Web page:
What companies are sometimes recognized as a part of the music industrial family? Instruments, software, stage equipment, music merchandise
In the pre-internet music industry, which of the three music industries generated the most revenue? Recorded music was the biggest of the three and the one that generated the most revenues
What did the other two music industries look like pre-internet? Licensing was smaller and more mundane (busi to busi). Labels considered concert tours as a way to promote the album, were not concerned with profit, some paid tour support to enable bands to go on tour and promote the album
What was the short-term impact of the Internet on the three music industries? Recorded music industry was severely affected by the loss of distribution control and piracy, but the other two were initially left more or less unaffected.
What is the long-term impact of the Internet on the three music industries? What are some of the reasons why this shift in balance has occurred? Recorded music industry has suffered, the other two have gained in strength and prominence. As one revenue stream is diminishing, the music industry is required to reevaluate its other businesses and try to compensate for the lost revenues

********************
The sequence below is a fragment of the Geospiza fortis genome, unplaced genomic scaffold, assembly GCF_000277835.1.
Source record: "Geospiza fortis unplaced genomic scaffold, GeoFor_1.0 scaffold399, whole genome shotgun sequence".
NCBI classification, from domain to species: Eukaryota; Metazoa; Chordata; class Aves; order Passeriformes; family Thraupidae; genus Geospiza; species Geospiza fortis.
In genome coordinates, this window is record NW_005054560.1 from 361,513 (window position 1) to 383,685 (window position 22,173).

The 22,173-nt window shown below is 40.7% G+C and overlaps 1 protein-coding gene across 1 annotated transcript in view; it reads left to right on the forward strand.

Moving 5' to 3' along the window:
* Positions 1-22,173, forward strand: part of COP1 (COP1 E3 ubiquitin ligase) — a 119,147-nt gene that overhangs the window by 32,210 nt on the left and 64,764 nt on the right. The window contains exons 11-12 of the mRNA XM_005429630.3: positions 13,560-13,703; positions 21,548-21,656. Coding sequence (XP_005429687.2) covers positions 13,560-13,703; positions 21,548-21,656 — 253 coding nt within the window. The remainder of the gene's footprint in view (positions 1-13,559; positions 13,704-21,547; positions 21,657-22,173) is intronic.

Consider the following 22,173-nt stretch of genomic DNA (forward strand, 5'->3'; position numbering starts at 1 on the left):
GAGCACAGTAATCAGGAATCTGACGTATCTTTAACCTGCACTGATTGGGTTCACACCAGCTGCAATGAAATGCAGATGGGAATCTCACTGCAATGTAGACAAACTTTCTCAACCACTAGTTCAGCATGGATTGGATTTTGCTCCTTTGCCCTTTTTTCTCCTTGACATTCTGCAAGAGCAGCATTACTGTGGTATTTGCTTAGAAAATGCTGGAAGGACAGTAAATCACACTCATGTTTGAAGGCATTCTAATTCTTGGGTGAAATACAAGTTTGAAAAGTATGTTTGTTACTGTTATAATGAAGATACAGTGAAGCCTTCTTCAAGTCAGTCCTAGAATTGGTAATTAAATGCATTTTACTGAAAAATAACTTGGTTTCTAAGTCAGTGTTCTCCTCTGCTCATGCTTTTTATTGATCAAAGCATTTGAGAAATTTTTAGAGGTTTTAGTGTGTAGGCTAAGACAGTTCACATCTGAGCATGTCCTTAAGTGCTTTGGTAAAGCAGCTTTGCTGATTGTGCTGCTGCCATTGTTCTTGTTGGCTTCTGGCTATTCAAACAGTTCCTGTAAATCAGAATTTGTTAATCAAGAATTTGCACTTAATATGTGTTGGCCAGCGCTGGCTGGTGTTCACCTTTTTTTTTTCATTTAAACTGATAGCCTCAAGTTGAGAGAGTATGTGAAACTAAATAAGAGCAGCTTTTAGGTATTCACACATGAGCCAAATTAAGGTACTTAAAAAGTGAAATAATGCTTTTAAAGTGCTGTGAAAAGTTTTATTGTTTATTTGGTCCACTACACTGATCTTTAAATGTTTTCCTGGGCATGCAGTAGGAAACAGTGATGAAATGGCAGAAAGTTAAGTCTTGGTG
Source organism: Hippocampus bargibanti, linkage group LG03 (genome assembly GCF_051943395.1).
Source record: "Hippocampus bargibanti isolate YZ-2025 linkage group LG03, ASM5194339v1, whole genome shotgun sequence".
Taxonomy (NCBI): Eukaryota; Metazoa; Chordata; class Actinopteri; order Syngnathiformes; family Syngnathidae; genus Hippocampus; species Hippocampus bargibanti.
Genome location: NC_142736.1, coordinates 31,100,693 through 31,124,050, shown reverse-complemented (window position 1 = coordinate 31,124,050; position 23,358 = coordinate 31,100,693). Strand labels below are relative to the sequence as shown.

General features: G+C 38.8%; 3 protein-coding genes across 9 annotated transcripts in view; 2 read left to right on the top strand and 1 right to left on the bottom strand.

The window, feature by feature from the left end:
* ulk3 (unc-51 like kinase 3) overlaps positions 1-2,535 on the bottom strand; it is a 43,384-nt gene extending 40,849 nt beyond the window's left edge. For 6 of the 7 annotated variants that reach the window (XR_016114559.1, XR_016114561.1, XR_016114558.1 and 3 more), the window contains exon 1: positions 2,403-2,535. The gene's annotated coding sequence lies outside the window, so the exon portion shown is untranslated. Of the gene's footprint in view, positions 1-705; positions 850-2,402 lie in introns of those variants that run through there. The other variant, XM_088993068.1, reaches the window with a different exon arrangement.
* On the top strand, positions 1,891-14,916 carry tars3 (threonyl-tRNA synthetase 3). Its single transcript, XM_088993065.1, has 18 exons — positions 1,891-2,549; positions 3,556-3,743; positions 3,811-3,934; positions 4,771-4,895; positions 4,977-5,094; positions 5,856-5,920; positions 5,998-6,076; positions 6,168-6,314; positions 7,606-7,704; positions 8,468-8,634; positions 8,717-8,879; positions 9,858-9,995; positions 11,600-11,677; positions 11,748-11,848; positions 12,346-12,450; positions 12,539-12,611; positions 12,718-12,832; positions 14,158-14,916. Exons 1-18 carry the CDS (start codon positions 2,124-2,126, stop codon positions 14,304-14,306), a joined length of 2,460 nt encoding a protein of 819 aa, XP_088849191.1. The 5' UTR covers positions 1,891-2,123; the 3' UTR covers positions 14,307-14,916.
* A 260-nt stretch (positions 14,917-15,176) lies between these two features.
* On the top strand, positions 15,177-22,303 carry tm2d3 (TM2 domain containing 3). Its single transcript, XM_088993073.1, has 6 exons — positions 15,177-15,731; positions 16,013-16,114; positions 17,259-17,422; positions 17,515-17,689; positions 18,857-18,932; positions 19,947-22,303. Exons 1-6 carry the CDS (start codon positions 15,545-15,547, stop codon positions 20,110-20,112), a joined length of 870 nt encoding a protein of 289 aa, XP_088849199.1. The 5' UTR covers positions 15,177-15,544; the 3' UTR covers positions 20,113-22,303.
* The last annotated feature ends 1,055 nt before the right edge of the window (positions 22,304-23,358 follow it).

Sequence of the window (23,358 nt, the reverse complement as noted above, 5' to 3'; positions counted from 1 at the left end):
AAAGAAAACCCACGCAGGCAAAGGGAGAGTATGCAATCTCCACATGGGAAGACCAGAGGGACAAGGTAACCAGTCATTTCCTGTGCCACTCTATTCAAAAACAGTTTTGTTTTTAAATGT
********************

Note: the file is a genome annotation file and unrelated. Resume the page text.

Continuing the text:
What is the most profitable music industry sector today, and why? The most profitable is publishing (licensing) because it is the most innovative and agile
What is the largest music sector today, and why? Live music is the largest because it is easier to control
At the turn of the century the music industry went to great lengths to stop online piracy. What were they not equally ambitious in? Innovating and developing new models for legal online distribution
What was the first company that was able to create a successful online service for legal sales and distribution of music? iTunes (Apple Computer) was the first to create a successful online services for legal sales and distribution of music